Investors across the globe, with herd-like docility are panicking and selling off shares en masse to avoid being caught up in the perceived “oncoming global recession.” This artificially stimulated fear reaction is inevitable because consumers are media-conditioned beings whose thought patterns and behavior are shaped and controlled by hundreds of multi-media clips every few hours. To compound matters, they also trade on emotion and the financial media is having a field day promulgating fear and worldwide recession because it makes for a “good” story almost in line with the gleeful frenzy behind a juicy Hollywood scandal.

It would seem therefore that general public consciousness about the health of global economies is molded by a plethora of sensationalized, and largely under-researched, news breaking stories across the media repeated with parrot-like frequency every few minutes.

This is difficult for me to compute at any level.

I am no expert on world economies but I took the time to educate myself on the reality of basic market dynamics. As a small investor, a self-taught woman of colour who took many years to move beyond the safety of 2% per annum fixed deposits and into the high risk world of offshore equity investing I am aware of my nondescript, almost plebeian status within the world of high finance.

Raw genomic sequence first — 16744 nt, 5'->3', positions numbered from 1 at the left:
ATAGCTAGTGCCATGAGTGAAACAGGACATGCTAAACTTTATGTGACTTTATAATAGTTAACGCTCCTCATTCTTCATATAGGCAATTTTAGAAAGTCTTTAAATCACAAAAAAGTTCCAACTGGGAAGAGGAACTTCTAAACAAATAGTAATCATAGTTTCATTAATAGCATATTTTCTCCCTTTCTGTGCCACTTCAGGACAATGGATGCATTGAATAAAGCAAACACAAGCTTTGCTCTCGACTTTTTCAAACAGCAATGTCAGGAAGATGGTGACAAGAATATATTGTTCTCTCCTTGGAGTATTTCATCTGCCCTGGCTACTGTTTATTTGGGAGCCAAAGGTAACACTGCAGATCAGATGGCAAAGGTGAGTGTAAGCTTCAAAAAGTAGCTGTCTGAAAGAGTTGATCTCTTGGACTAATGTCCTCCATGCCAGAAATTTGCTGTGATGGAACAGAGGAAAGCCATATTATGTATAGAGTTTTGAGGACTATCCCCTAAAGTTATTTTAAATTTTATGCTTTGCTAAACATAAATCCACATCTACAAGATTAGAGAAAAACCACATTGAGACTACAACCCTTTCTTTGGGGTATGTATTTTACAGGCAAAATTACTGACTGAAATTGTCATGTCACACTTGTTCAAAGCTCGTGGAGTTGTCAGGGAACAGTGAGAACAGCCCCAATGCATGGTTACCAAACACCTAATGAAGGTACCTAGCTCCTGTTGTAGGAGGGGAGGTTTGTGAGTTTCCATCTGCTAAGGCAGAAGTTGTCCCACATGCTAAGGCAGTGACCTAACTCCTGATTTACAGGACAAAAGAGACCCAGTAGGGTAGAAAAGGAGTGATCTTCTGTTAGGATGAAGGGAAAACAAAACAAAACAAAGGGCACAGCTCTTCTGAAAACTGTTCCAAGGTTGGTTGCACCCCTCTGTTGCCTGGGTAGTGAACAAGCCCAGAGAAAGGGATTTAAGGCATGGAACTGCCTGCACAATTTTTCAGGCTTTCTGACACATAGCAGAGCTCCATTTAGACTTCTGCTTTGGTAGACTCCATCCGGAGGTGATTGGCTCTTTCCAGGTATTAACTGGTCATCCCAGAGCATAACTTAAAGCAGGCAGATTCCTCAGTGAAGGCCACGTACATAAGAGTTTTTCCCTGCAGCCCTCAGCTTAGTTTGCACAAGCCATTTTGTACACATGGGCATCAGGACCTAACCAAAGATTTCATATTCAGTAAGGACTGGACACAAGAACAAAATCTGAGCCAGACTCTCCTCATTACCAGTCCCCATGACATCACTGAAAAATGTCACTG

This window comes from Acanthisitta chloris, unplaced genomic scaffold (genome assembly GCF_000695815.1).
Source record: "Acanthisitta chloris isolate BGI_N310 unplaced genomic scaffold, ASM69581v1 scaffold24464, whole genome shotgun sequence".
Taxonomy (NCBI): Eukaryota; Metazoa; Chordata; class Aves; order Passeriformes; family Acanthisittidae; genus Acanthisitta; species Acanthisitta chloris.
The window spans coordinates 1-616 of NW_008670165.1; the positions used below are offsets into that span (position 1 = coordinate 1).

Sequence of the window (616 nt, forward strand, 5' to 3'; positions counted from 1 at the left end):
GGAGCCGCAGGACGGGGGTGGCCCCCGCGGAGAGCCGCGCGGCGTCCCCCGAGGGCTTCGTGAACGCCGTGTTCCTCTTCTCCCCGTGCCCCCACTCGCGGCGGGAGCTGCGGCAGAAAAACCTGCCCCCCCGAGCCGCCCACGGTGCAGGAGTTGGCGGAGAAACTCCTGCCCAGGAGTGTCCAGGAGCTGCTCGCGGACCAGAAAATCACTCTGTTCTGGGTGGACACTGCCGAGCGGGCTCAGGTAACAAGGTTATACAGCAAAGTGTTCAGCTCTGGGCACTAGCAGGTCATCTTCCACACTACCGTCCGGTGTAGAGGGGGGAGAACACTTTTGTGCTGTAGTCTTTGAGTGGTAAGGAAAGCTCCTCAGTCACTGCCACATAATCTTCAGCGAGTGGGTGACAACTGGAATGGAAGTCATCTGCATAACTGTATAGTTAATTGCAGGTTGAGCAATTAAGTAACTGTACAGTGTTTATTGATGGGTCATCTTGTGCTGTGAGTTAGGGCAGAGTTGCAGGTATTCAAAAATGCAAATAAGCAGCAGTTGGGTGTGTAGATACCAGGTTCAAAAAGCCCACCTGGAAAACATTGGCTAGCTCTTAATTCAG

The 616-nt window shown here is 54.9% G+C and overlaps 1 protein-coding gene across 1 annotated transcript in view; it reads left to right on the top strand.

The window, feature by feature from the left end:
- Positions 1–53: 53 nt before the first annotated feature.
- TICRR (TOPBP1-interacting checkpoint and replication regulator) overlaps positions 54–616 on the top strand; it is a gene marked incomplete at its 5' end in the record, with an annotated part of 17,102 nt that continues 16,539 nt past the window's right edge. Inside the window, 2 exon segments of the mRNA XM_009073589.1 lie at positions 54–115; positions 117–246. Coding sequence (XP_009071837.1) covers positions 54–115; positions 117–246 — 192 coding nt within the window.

Yet, I am audacious enough to ask question and make observations based on my research. In my opinion, there is no real credit crisis in emerging markets. On the contrary, American financial institutions mired in the sub prime mess are being bailed out by Middle Eastern and Asian corporations with an eye on long term benefits. To this, we should factor in a rapidly growing demand from an affluent Asian middle class reality and the fact that with the exception of Japan, emerging markets in the East, sell 43% of their products to non-American markets. An American recession would no doubt result in lowering the demand for products from around the world and slightly smaller returns from equity investments in the BRIC countries, but given the strength and resiliency of these emerging markets, this is hardly likely to lead to a global recession.

I am appalled by the media's sieve -like perceptions of the current economic situation around the world and irresponsible reporting which is exacerbating a situation that really does not contain the fundamentals to become an international crisis Yet, I am more puzzled that no international high profile economic or government expert has taken the collective media to task for this level of irresponsibility. This type of journalism is inflicting unnecessary and incalculable damage to the American and global markets. The legendary Warren Buffett has always said that it is very important for society to have accurate and informed sources of information and he is correct. The repercussions of unreliable financial reporting is today having dangerous and unnecessary repercussions everywhere and media houses must invest more resources in proper economic research or lose their claim to credibility in the eyes of the world.

-Carol Ann Mohamed for The Coup Magazine READ MORE

Wednesday, January 23, 2008

Let's Get Political